Introduction to Weather and Climate Laboratory
Introduction to Weather and Climate Laboratory ATS 351
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Date Created: 09/22/15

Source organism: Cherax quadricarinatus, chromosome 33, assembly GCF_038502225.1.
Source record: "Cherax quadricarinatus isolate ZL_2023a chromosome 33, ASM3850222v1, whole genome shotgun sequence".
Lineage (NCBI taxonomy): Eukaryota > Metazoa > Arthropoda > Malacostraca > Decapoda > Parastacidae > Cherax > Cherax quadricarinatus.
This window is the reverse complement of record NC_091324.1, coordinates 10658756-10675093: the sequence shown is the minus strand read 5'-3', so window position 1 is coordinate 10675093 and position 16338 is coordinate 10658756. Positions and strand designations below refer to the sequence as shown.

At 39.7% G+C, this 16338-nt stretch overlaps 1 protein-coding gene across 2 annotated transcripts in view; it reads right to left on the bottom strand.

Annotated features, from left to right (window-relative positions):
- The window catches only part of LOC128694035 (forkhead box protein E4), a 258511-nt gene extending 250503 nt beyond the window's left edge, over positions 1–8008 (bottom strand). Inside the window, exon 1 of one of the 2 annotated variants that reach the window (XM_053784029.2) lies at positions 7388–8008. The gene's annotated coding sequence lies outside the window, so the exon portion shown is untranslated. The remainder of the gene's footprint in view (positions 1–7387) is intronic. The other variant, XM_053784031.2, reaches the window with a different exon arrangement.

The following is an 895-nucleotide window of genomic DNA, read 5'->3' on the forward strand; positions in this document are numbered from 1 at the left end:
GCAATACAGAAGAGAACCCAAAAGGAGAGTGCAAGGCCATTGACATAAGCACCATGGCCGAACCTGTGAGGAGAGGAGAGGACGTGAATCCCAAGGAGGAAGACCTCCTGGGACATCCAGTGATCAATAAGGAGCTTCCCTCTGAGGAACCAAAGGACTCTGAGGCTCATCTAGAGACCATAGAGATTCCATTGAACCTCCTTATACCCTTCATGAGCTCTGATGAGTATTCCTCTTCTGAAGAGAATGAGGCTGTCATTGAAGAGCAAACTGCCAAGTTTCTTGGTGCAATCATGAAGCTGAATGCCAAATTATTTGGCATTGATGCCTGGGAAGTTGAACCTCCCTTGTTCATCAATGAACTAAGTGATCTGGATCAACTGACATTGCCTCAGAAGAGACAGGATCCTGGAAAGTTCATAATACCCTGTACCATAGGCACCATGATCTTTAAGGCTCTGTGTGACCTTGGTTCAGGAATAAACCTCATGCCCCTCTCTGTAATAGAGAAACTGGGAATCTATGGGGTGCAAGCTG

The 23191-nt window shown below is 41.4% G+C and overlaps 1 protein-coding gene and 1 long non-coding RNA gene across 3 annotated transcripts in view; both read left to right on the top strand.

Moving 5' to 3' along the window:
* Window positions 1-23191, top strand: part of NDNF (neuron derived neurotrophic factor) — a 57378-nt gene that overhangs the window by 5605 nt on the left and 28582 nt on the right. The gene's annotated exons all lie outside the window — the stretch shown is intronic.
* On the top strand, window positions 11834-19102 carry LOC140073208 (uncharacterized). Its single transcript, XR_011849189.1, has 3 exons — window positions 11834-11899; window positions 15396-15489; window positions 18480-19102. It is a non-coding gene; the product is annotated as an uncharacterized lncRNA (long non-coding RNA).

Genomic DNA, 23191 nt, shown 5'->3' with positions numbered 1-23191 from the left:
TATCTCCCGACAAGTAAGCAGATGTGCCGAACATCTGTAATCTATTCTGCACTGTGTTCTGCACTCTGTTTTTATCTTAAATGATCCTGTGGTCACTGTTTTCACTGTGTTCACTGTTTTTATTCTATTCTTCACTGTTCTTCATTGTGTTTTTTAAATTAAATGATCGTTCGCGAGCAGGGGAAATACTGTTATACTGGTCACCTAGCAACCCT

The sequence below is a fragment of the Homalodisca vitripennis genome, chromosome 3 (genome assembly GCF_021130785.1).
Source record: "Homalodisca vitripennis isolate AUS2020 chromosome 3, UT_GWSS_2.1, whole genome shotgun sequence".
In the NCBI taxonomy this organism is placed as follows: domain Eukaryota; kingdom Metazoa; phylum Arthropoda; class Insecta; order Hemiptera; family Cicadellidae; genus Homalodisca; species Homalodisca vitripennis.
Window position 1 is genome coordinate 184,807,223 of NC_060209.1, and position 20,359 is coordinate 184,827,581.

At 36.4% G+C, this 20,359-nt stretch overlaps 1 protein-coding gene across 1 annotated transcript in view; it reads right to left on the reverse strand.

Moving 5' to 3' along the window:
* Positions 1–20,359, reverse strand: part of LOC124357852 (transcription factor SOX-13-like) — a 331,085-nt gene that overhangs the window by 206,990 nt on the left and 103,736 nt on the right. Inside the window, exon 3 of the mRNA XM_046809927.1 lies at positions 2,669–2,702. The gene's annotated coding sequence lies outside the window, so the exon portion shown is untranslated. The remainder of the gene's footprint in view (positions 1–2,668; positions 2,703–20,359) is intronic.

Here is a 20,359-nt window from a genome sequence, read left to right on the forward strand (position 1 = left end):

Water is very important Hydrologc Cycle Properties of Water Physical States quotW mass Gas Water v r Molecules move fleely and mix wellwith othel molecules Liquid quotquot Molecules are close together nunml and constantly bump one ano he39 lceMnlecule Solid In ice mo ecules are anarged a I in a hexagonal crystal D Only natural slbstance that occurs naturallyin all three RV states on Earth s surface Wquot m Phases of Water Condensation A smrrrmrruarr s e afiee imn airahave and dilecllyinln are vapnl phase a to v 8 n pnlmnlecu P crystaland charges in he Evaporation Wake has a very high surface tensi 7 Take enefgyto break the surface in order to evapofate from the surface ofwater 7 Men temperatures are increases r and can b reak are surfaee lensin rr mn re easrly 7 Wind alm enhanmsevapnlalinn Condensation Deane arremearm e n mama arry area as am quotea mammanem min 7 We call these 1mm rrr arr Cnndensillnn me a nu uahnmhervamdu ar Iswanu and ale mave fasrwarer vapnl may f we When a r Is mld and maeeu es mave n s lywalelvapmismmelikelyln iek r quotus shawSr aearrr in mm ymale mwelllely er rrr are raw mm rrr aarr rrarre mare wit nu Ilhanlnm Saturation lfwe evaporate water in a closed container eventually the evaporated water vapor will oondense back into The air above the water is said to be saturated withwater vapor when the evaporation and condensation rates reach equilibrium With the same number orwater vapor molecules in the air saturation is more likely to occur in cool air than warm air So we have all this really important water vapor in the air all of the time It would be really helpful if we could keep track of it Let s review how we measure water vapor in the atmosphere Absolute Humidity Absolute humidity tells us the mass of water vapor in a fixed volume of air or 391 water vapor densr y Absolute lmdry Mm 01W 39 When avolume of air uctuates the absolute humiditychanges even though the vapor content has remained constant Therefore absolute humidity is not commonly used in atmospheric studies Speci c Humidity q When the mass of the water vapor in the parcel is compared with the mass of all air in the parcel vapor included This measurement does not change as a parcel rises and descend Zonally Averaged Specific ml y new sariw snhy Mixing Ratio Compares the mass ofthe water vapor in the parcel to the mass of the remaining dry air Mm Ra 5 mass of dry air Very similar to speci c humidity 7 Uses only dry air where speci c humidity uses the dry air PLUS the water vapor itself Mixing ratio and specific humidity stay constant as long as water v r is not o or removed from the parcel Vapor Pressure e The 39r 39 39 by measuring the pressure exerted by the water vapor intne air s aw a The lnlal pressure exerted bythe gasesina mixture is equal in the slm rrnhe parlialpressur suieaeh 39 39 errmprrrrem in gas mixune mb rriair e7 mh zin mh 1 quot20quot 1n Inhmgt sauairporprasure 7 Mine air mnre press re a Higher vapnl pressure e Larger nlwaler vapnl mnlecules Saturation Vapor Pressure es Recall when evaporation and condensation are in equilibrium the air is saturated w39 apor Saturation vapor pressure describes how much water vapor is necessary to make the air saturated at any given temperature It is the pressure that that amount of vapor would exert Saturation vapor w pressure epends primarily on the air temperature s a s When water and ice both exist below freezing at the same temperature the saturation a vapor pressurejust above water is a greater than the saturation vapor pres ur 39 Vr n vwaoreurrarr r Relative Humidity RH dicate the actual amount of the air but instead tells us RH does not water vapor how close the a RH water vapor comm water vapor capacity e I RH 100 is saturate I RH gt 100 is supersaturated air XII WX mw mamam m m Changing Relative Humidity I How do we alter a location s relative Id t 7 a Change the water vapor oonten Irrerease wv muterrt raise actual vapnl pressure relatrve humidilyincmases a Change the air temperature Irrerease temperature irrerease saturatiurr vapnl pressure relative himidily deere es arru las12mnlecu es less likely tu mndense a IRH u Remmder Relative Humidity I Since water vupul quot oes not vary much during an entire day changing air temperature primarily regulates the daily variation Y in relative humidit Dew Point Temperature to which air would have to be cooled for saturation to occur with respect to water Icator of air s actual water vapor content 7 Higher dew point higher water vapor content 7 Adding w v to the air incieases the dew point Frost por when dew point is determined with respect to a flat surface of ice Dew Point amp RH Rel ve humidity can be misleadingin indicating areas with high water vapor content 39 important to look at along th RH order to determine the water vapor content of a location One location has a RH 100 and adew p int of UT while a second location has a RH of only 35 but a dew point of 4w 7 W ich location has mole watel vapol in the ail7 Dryaircan have high relative hlmidily July Dew Point Averages Skew T Diagrams Since the advent of rawinsonde observations thennodynamic diagrams have been used to plot sound ng data and to assess atmospheric stab ty Despite numerous advancements in technology and forecast techniques the thermodynamic diagram remains an essential tool of today39s weather orecaster Skew T Diagrams Why are skew T diagrams useful Forecasting applications Temperature and dew point pro le 0 atmosphere Daily maximum temperature Levelol cloud lormation Stable vs unstable air Precipitation type lining lorecastingj Leveloltropopau e CAPE convective Available Potential Energy asti Microburst lorec And many more n m 2n 3 4n universnyotwyommu m m 72 on as Feb acne Isobars pressure Isotherms temperature Isomyms K Q Saturation Adiabats Saturation Adiahas mm 4a 4a 4 n n m m m m Saturation Mixing Ratio sammuon Mlxlug Rana Lines What Makes the Wind Blow ATS 351 Lecture 9 March 25 8c 26 2009 Outline Atmospheric pressure Measurement ofpressure Forces that affect the wind per Coriolis Centripetal Friction Vertical Motion Atmospheric Pressure I Ideal Gas Law I prRT p pressurep densityj cunstant 2871kgK T e temperamr Hold pressure constant what is the relationship between temperature and olensit 7 Hold temperature constant what is the Atmospheric Pressure It takes a shorter column ofdense cold airto exert ssure as a taller column ofless dense arm a Warm air alo is normally associated wrch high acmospherr39e pressure V r M than culd ar hrgher pressure horizontal variations in pressure chat causes due air to ove creates wrnd Measuring Atmospheric Pressure Barometer harorhehie pressure eter rhehes ufmercury m H9 mm 725 W a quot Pressure Readings A I Baro particularloc station pressure meter reading at a adon Must adjust pressure at higher altitudes to sea level sealevel pressure Add l mb ufpressure r l I Elm ab uve fu ry sealevel Surface and UpperLevel Charts Sealevel pressure chart constanthei ht Upper level or isobaric Chan constant pressure surface Le 500mb Cold air alo low helghts orlow pressure Warm air alo high heights or high pressures Rldge where isobarsbulgehorthward Trough where lsobarsbulge southwarol In Northern Hemisphere High pressure anticyclohe winds blow clockwise and outward from center Low pressure mldrlatlmde cyclone winds blow counter clockwise and lnward towards center Newton s 2nd Law of Motion I 2nd Law I F ma r mm m carriage column At a constant mass the force acting on the object is The object accelerates in the direction ofthe net force acting on it Therefore to identify which way the wind will blow we must identify all the forces that affect the movement of air Forces that Affect Wind pressure gradient force PGF Coriolis force Centripetal force Friction Pressure Gradient Force Pressure gradient Apd Ap differen em pressure a distance PGF has direction amp ma 39tude Dxremun duected sum hxgh m luwpressure atnght anglestu xsubars Magutude directly related m pressure gadxent TxgmthnzsmmngPGF 2 mugquot We I PGFis the force that causes the wind to blow mm mzu PGF FGF MAPVIEW Mant WA H t par a 20000000 PG ttt1 PGF some my FFFI HFFFFFFFFIW d 1 P Stronger wind greater de ection l Coriolis 2mm No Codolis effect atthe equator greatest at p0 es Only in uence direction not Speed Geostrophic Winds When the farce ufFGF and Cunulxs arebalanced Travelparalleltmsubars eta mm speed m1 atmusphere but class enuugh m understand was aim1 spacmg ufxsubars indicates speed mm W Clasef55L fpxead Hut slww t Gradient Winds amp Centripetal Force level of frictional in uence winds alott An object accelerates when it is changing speed andor 39rection Therefore gadlentwmd bluwmg aruund aluw pressure eenter is eunstsntly aeeeleraung Centripetal acceleration directed atngnt angles to the wind inward toward center oflow Centripetal force inwarddirech force andtne FGF wiumi now Amlmclv c mm emrn s in MM new ins mine in in tin prismmu indium iuli Cyclonic ow PGFgt CF Anticyclonic ow PGFlt CF Z onal amp Meridional Winds Zonal winds oriented in the WE direction parallel to latitude Moves clouds storms surface anticyclones rapidly from west to east Meridional winds oriented in ms major storm systems Surface and UpperLevel Winds Winds on Upperlevel Charts wlnuls parallel tu euntuur lines and Claw west tu east llelghts decrease 39nm nu uuth I Surface Winds wlnuls nurrnslly eruss lsubars and bluwmure sluwly than wrnuls pneuun reneestn wind sneeuwnenrnurn nirvana the Canal set Fncumlayex snrueetn unuutluuuntzzuurt wlnuls eruss Lhelsubars at about no lntu luwpressure and nut ufhlgh pressure ff l9 e16 I PGF a1 sulface is balanced by the sum of friction and Coriolis force I Surface winds mm low and uutward from Winds amp Vertical Motions Since surfaee winds blow into the center of alow they are converging and that airh to go somewhere 2 slowly rises su aee and dzvergence aloft and a surfaee hlgh has the opposite Therefore a surface low has Cunvergence at Convergence Dlvergencs Hydrostatic Balance There is always a strong PGF directed upward Gravity balances the upwardPGF When they are equal hydmstau eqmllbnum exists Good appmxlmau39on for almosth walla slow vertical movements Is not valid for violent thunderstorms and tornadoes What is energy a The ability to do work Energy is always conserved a Potential Energy a R epresentstne peienirai tn ge Wurk51ured a PE mgn u Kinetic Energy B Energy aeeeeraiegwnn mutiun KE in my a u Tne temperat energy er it is a measure onne average speed onne atoms and molecules u Internal Energy a Sum eraii stared energy rn muiecuies Potential vs Kinetic Energy At any mamem rn its new ine ball nae exadlytne me enereyri nag at ine Stan energy rmi ismnserved neenerey is kinetic buttne Mal energy staystne same What do we mean by heat in Heat is energy in the process of being transferred from one object to ano er because of the temperature difference between them in The transfer of energy goes from higher temperatures to lower temperatures in In the atmosphere heat is transferred by conduction convection an radiation Transfer of Energy in Conduction u Molecules transfer energy to other molecules they come in contact with 1 Ex The Lll l warms the ground and this heats a thin layer ofalrabovethe surface in Convection u Energy transfer by the motion ofmatterfrom one location to ano er 1 Ex Warm less dense parcel of airrisihg ii Radiation u Energy transfer not requiring contact between bodies or a uid between them The Sul i warms the earth from 9i million miles away Sensible amp Latent Heat in Latent Heat the heat energy required to cha e a substance such as water from one state to another a Latent heat is released to environment during condensation 39eezing and deposition warming recess a Latent heat takes energy from the environment durin evaporation melting and sublimation cooling process in Sensible Heat the heat we can feel sense and measure with a thermometer a When the vapor condenses back into liquid water Latent Heat Radiation n Ramatpntravetstntheturrn uteteetrurnagnette Waves that retease Energy when they are absurbed byan abject n Achmgs nu rnatterh uvv ptg ur smaH Ermt ramatmn u The waveteng hs ernttteu depend pnmamy an the abject s temperature a htgherternpe amvea tasterwhrahen u122mvunsgt sh m r enerwavetengthsetern 2d ramahen As the temperature ufan abjectm ease ramatmn S Emmed eaeh secund Stefane mtzmann Law EaT smu re tuta Electromagnetic Spectru mwvvvm W Shunvvave sutar ramatpn A lt4 prn Lungwave terresttat ramatmn A a 4 prn m Solar vs Terrestrial Radiation Wien s Displacement Law a The wavelength ofmaximum emission from an object is related to the temperature by a simple expression Am 7 2897m K1 7 T a Sun km 05 pm a Earth 9 10 um What happens to radiation in the atmosphere u Reflemiun u Albedu is a percentage utineieent Yadlatlun that is immediately retlected hack a Absorption u Everythingthat Emits Yadlatlun alsu absurhs Yadlatlun u Sumethings aie hetterat absurbing than uthers u Scattering u EM waves can be scattered utlin all directiunswhen they came in cuntact with particles in the atrnusphere u The reasun Whythe skyis blue and sunsets are red u Transmission u Waves alsu may simply pass directlythruugh an uhiect The Energy Budget EARTH39S ENERGY BUDGET mm m Reilczml Rellnzrm lmm mam w mm mm smut a ms 6 Why is the sky blue and why are sunsets red towards the observer so the sky appears blue Red Sunsets When the Sun is reacht eobs Ner Greenhouse Effect u Greenhouse gas molecules and clouds absorb outgoing infrared radiation keeping the Earth from cooling without end a Greenhouse gases are carbon dioxide water apor me u These same absorbers radiate as well slightly less though since they are a lower temperature than the surface a Water vapor and CO2 absorb and radiate IR energy and act as an insulating layer around the earth 2 net effect is warming ofthe earth Greenhouse Effect a V 7 gt Wm 7 ti Surface Analysis Contouring u tsotherms contour hnes connectmg tocattons otequat temperature Remtnder temperature ts the top tett numberon a statton ptot I Be sure to tapet taotherm tmes thh a temperature a m ctass examp e n Reminders Please put the last 4 digits of your CSU ID on your homework so we can post scores online Please show your work on problems with calculations Thanksllll ATS 351 Lecture 2 Atmospheric Structure and Composition amp Energy Chemical Gas Composition NI 0 Oxygen 02 2095 cm aloxlde 002 Mon cm 390 Ar nvsa Mathn t 17 Na moms Nllmu nxl e N20 in 0 H2 mom Helium moon 3 0 on a Hydrogen H2 000005 puncluwusuuohIa o onnnm xanen Xe nmoonn ChlarolluummrbnnCFC0110000002 am Table 11 Campasilinn a m almasphzre newline emus sumac 39 om 1 H Chemical Gas Composition Each constituent has a Source Production Sink Destruction eg Plant photosynthesis decay See Ahrens Gas Characteristics Expand or compress due to pressure containers etc Easily mixed Individual molecules far apart Individual molecules have distinct mass Most common measurements temperature pressure and volume Atmospheric Pressure pressure forcearea Measure ofthe weight of air above you Force push or pull especially on other air molecules Compressibl More air mass above means more compression Air closer to the surface more dens e because compressed bythe weightquotofthe air above it Pressure decreases with height exponentially 5 mm mm Ntnu e ikml Hydrostatic Balance We tend to make the assumption that the atmosphere is in Hydrostatic Balance Hydrostatic Balance is when the net upward force on a slab of air equals the net downward force Volume of Gas Temperature and Density Temp is the measure of 7 tne kinetic energy at rneieeuies speed V Warmer air is less dense 7 Cunsiderthe ideal gas lavv wear 7 lfvve cunsidermnstant pressure then PR er Or Censtant eT e ean see then ifthetemperature increases density must decrease It follows Colder air is more dense gum mun i 5 lLilt i m 4mm i ii mm mm v Atmospheric Temperature Complicated vertical pro le Can depend on atmospherlc composltlorr 39 current condltlons lapse rate the rate at which the air temperature decreases with height Layers of the Atmosphere mmml l Layers of the Atmosphere De ned by changes in temperature with height Troposphere 7 Sun warms surface surface radlates Stratosphere 7 Zone absorbs solar radlatlorl Warmlrlg results Mesosphere e No ozone molecules lose more energy than they absorb Thermosphere e 02 absorbs solar radlatlorl Energy Conduction Energy transfer by molecular collisions warms the ground and this heats a thin layer of air above the surface In general airis a poor conductor Convection energy transfer by the motion of matterfrom one location to another Ex parcel of air rising Important in our atmosphere Radiation transfer of energy not requiring contact between bodies or a fluid between them Ex the sun warms the surface ofthe earth 13 Surface Analysis Variables of interest Temperature Cloud Cover Wind direction and speed Weather occurring Wind Wind direction is named for where the wind is coming from Expressed in either cardinal directions N S E W NW SE etc or degrees from north an E Mathematical Meteurulugical Station Plot Temperature BF G23 Station Pressure 72 998 Visibility quot miIes 9 V 16 3 hour pressure 45 change Current PM 09 Weather 3 hour DEWPOInt precipitation 0F Sky bration Cover ID is G23 Station Pressure 72 998 Sealevel pressure is plotted in tenths of 9 V 46 millibars mb with the leading 10 or 9 omitted For reference 1013 mb is 45 09 equivalent to 2992 inches of mercury FNL 39 Below are some sample conversions between plotted and complete sealevel pressure values 410 10410 mb 103 10103 mb 987 9987 mb 872 9872 mb i7 0 haze drizzle rein snnw x W smote slight mudevate heavy Wquot du ulssnd mm imermMen 39 E my continuous 5 O 9 W Preciuimiun rain v Showers 15kt 0 A 5i K rhunueisiorm 25 O r Wemhus ymhnls o 39 3 6 g amissm winmsea u heewuiiitingsnow iow l rw 9 Sandstorm 1 drillingsnowihigh e severesanumim gig heavydli inginuw hlgii f dustdevils unneiciaud i elionln i 39 Whale di smtromstaiion IV 5mm 0 mummy in 5mm Snow Deciphering Station Plot Tlaplcsl Depression below 33 n will lhlckenlng Tmplcal Storm 33m A 1 6 Huvnc na above 50 H a in SW dxscemihle Maximumwnd 5pm in patchy mg patthv shallow mg Fug Trnnicnl 51mm mums mm Cumulitmm Cwmmm 1 7 51 m a Cu 22 a CiUilamemS 2 FS 11 a cumming 23 J Cidense 3 v SI 12 A Cbnm lacimed 26 ClUmme a 0 same 13 5 Ch 25 7 Cimaak spveadlng 5 4 A m oquot 25 2 cl SKA aw i ayes 7 A Cspamalmmmcv15 Ac hickemng a A Cs 174 W my a L CsandCi ma cum 3 m Mme 2n M Annunets 21 AD ch 9 l9 Clmm mm Station Plots Vl nd Barbs vm um Marlin m mkmhm yhrn in claim 115 mph Surface Analysis One ofthe earliest maps produced from measurements Each point contains data taken from speci c surface station Designed to relay maximum data Next Time Energy Radiation Sample Station Data cs 5 Precipitation and Intro to Rada aATS 351 Lecture 8 March 118121 2009 Droplet Formation Recall the two types of nucleation Homogeneous Nucleation Water molecules come together to form a cloud droplet Heterogeneous Nucleation Requires a cloud condensation Nuclei CON Hygmsxutv xiiJ Minimum mum Heterogeneous Nucleation uml grams and xholawcv m m A l data aim Droplet Growth Once a cloud droplet torm s there are 2 ways it can grow into precipitation Growth by condensation Growth by Collision and Coalescence Growth by condensation Very slow process Growth by Collision and Coalescence More realistic mechanism Collision and Coalescence oalescen ce occurs in clouds With tops warm er than 5 F 45 C The greater the speed ol thelalling droplet the more air molecules the drop encounters lmportantlactorslordropletgrowth 7 High liquid water contentWithin the cloud 7 Strong and consistent updralts 7 Large range of cloud droplet sizes 7 Vertically thick cloud 7 Terminal yelocit 7 Droplet electric charge and cloud electriclield Collision and Coalescence iii iiii a 392 39 39 quotililliiig quot i 39 1 I39t quot ice only glaiialed Horn ogeneous nucleation of ice Freezing of pure water Enough molecules in the droplet must join together in a rigid pattern to form an i ryo The smaller the amount of pure water the lower the temperature at which water freezes Supercooled droplets Water droplets existing at temperatures 1 ice crystal to to6 liquid droplets at 10 Homogeneous nucleation freezing occurs at temperatures of 40 C Vapor deposition From vapor to solid Not likely to be sufficient in our atmosphere below freezing C Ice nuclei Ice cry calle Ice nuclei are rare only 1 out of 10 million aerosolsis an effective ice nuclei Fewer sourcesthan CON 7 Desert and arid regions silicate particle dominant 7 Clay particles for temperatures between 710 and 720 C 7 Volcanic emissions 7 Combustion products 7 Bacteria Oceans are NOT good sources of IN stals IN form in subfreezing air on particles 39ce nuclei IN requirements lnsolubility 7 If soluble cannot maintain molecular structure requirement for ice Size 7 Must be comparable or larger than that of a critical ice embryo typically 01 microns Chemical bond 7 Must have similar hydrogen bonds to that of ice available at its sur ace Crystallographic 7 Similar lattice structure to that of ice hexagonal Active Site 7 Pits and steps in their surfaces Growth m ech anism s Vapor deposition Saturation vapor pressure over water greater than over ice Temperature affects saturation vapor pressure over ice the same way that it affects saturation vapor pressure over liquid When ice and liquid coexist in cloud water vapor evaporates from drop and flows toward ice to maintain equilibrium Ice crystals continuously grow at the water droplets expense The process of precipitation formation in cold parts of clouds by ice crystal diffusional growth at the expense of liquid water droplets is known as Bergeron process H Saturation Vapor pressure Vs Temperature s saturation vapor pressure tha 245 Temperature lKeivml Growth m eohanisms 39 Diffusional growth alone not sufficient for precipitation formation 39 AccretionRiming ice crystals collide with supercooled droplets which freeze upon impact Forms graupel snow pellets May fracture or split as falls producing more ice crystals a Graupel from Accretion Equot g r Growth m echanisms Aggregation Collision of ice crystals with each other and sticking together Clump of ice crystals referred to as a snowflake Common in temperatures near freezing where there may be some liquid water on the surface of the crystal Differing temperatures can cause aggregates to grow into different shapes Precipitation Types Rain drop greater than 05 mm Rarely larger than mm because collisions break them up What is the shape of a raindrop Drizzle lt 05 mm Usually from stratus Snow small ice of many form Fallstreaks like virga but from cirrus Flurries no accumulation Snow 5 ua lls Blizzard winds gt 30 kts Precipitation Types Sleet tiny ice pellets form ed from refreezing of rain drops Translucent unlike graupel lt 5 mm Freezing raindrizzle freezes upon contact with the surface Can be extremely damaging Knocks out power Pulls down tree branches Both are common along warm fronts Damage from freezing rain Precipitation Types Virga any precipitation that evaporates before hitting the surface Graupel Ice crystals falls through cloud accumulating supercooled water droplets that freeze upon impact Thus graupel is an example of growth by accretionriming Creates many tiny air spaces These air bubbles act to keep the density low and scatter light making the particle opaque When ice particle accumulates heavy coating of rime it s called graupel Hail An extreme example of growth by accretion Hailstones form when either graupel particles or large frozen drops grow by collecting copious amounts of supercooled water Graupel and hail stones carried upward in cloud by strong updrafts and fall back downward on outer edge of cloud where updraft is weaker Hail continues to grow through updrafts until it s so large that it eventually falls out bottom of cloud Hangowth As hailstone collects supercooled drops which freeze on surface latent heat released warming the surface of the hailstone Dry Growth At low growth rates caused by lower liquid water contents this heat dissipates into surrounding air keeping surface of stone well below freezing and all accreted water is rozen Wet Growth If a hailstone collects supercooled drops beyond a critical rate or if the cloud water content is greater than a certain value latent heat release will warm surface to 0 C Prevents all accreted water from freezin Surface of hailstone covered by layer of liquid water HaHlayers Alternating dark and light layers Wet growth solubility of air increases with decreas39n temperature so little air dissolved in ice during wet grow Ice appears clear Dry growth Hailstone temperature closeto environmental temperature so at cold temperatures large ount of air dissolved Ice appears opaque Hail Descriptors RADAR 39 RAdio Detection And Ranging 39 Transmits a microwave into the atmosphere and measures the return power 10 5 3 cm typical 39 Size chosen depends on use Radar Parts How does radar work g Pulse of microwave energy sent out emitted from antenna to parabolic dish reflector dish focuses energy into beam Beam travelsthrough atmosphere lf the beam hits an object then some of the energy is reflected bacllt to he ra ar turn power measured Data processed to a VlSUal display Energy Return Radar measuresthe intensity of the returned signal the frequency of the returned signal and the elapsed time from the transmission of the pulse Energy beam travels at the speed of light Knowledge of the elapsed time allows the computation of the distance from the radar site Fremiencv uses donnler shift to Return Power Only a fraction of the emitted energy gets returned from reflection amplified and measured in decibels dbz Reflectivity r ldbz 10 logp2p 7 p2 power received at radar varies 39 Reflectivity is dependent upon the size of the ob39ect 39 In meteorology the objects are precipitation particles A plotted region of high reflectivity is called an echo Reflectivity Dependence 39 The return power reflected beam is dependent on the number of particles present and the size of the particles 39 Particle diameterquot 6 dependence 39 Numberquot 1 dependence 39 Larger drops lead to larger reflectivities echoes 39 Reflectivity mostly based on partic e size General Reflectivities 39 Drizzle 20 25 de 39 Light rain 25 35 de 39 Heavy Rain 35 50 de 39 Thunderstorm Heaviest Rainfall 50 de 39 Light Snowfall 15 25 de 39 Heavy Snowfall 25 35 de Rainfall Rates How much rain falls to the surface in a given hour R incheshour z aR a and b are constants Higher reflectivity generally corresponds to higher rainfall rates Saturday s Snow Severe Weather ATS 351 Lecture 11 15 amp 16 Apr 2009 Outline Prevequisiiesi vseveveweaihev Huwcundiiiuns EYE assessed Wim respect 1n seveveweaihev Types miseveve Weather 7 swmemunrceu munuevsmvms S s Types of Severe Weather Thunderstorms Hail Lightning Flood Tornado Severe Wind StraightLine Winds Thunderstorm Distribution Favorable Conditions Instability Shear Initial Li Fuel Restricting Cap Instability Steep lapse rate s warm moist air near the surface Colder air above it Needs to be calculated from a sounding Updrafts and Downdrafts Degree of instability and updraft and downdr s Sources of Lift Convective Ii ing Boundaries ronts Orogra hic Convergence Shear Because of the way a thunderstorm works it needs to be tilted to remain strong Therefore winds need to change with height Two kinds of shear S eed Shear Wind is faster as you go up Directional Shear Wind changes direction with height Vertical Wind Shear Change ofwind speed andor direction with eight Weak vertical wind s ear shortlived since rainy downdraft quickly undercuts and chokes offthe updr ft ed environments are associated with organized convection Vertical Wind Shear r r r l Fuel Just like any other weather phenomenon a storm needs fuel to sustain itself The fuel for a storm 39 39 39 what starte it The storm needs to remain in areas ofw rm moist air If storm moves into a colder region it will die Restricting Cap lfthe atmosphere i get a constan upd It is more effective wh and released all at on e ans ean nappen by having a sta surraee that suppresses eenvem As gro heats during the day energy builds up until it can break the c quot e Aise referred in as a eapprng inversiun e RErnErnberCiN s unstable all the way up you rafl en the energy is held back ce ble iayernearthe inn Back to the SkewT Meteorologists have formulated various ear 7 Ora urnbinatiun er buth CAPE Convective Available Potential Energy 7 Huvv unstable atrnusphere is Ll Lifted Index normally at 500mb levle e L T envnannrent 7 Tvavcel Types of Thunderstorms Thunderstorms eurne lrl many varieties Likelihuud er severity prupumunai m sturrn lifetime NW5 definitiun er severe une ur rnere er the fuiiuvving elements 7 weriargererameiernari e an kt 58 mph ur greaterwinds e turnadues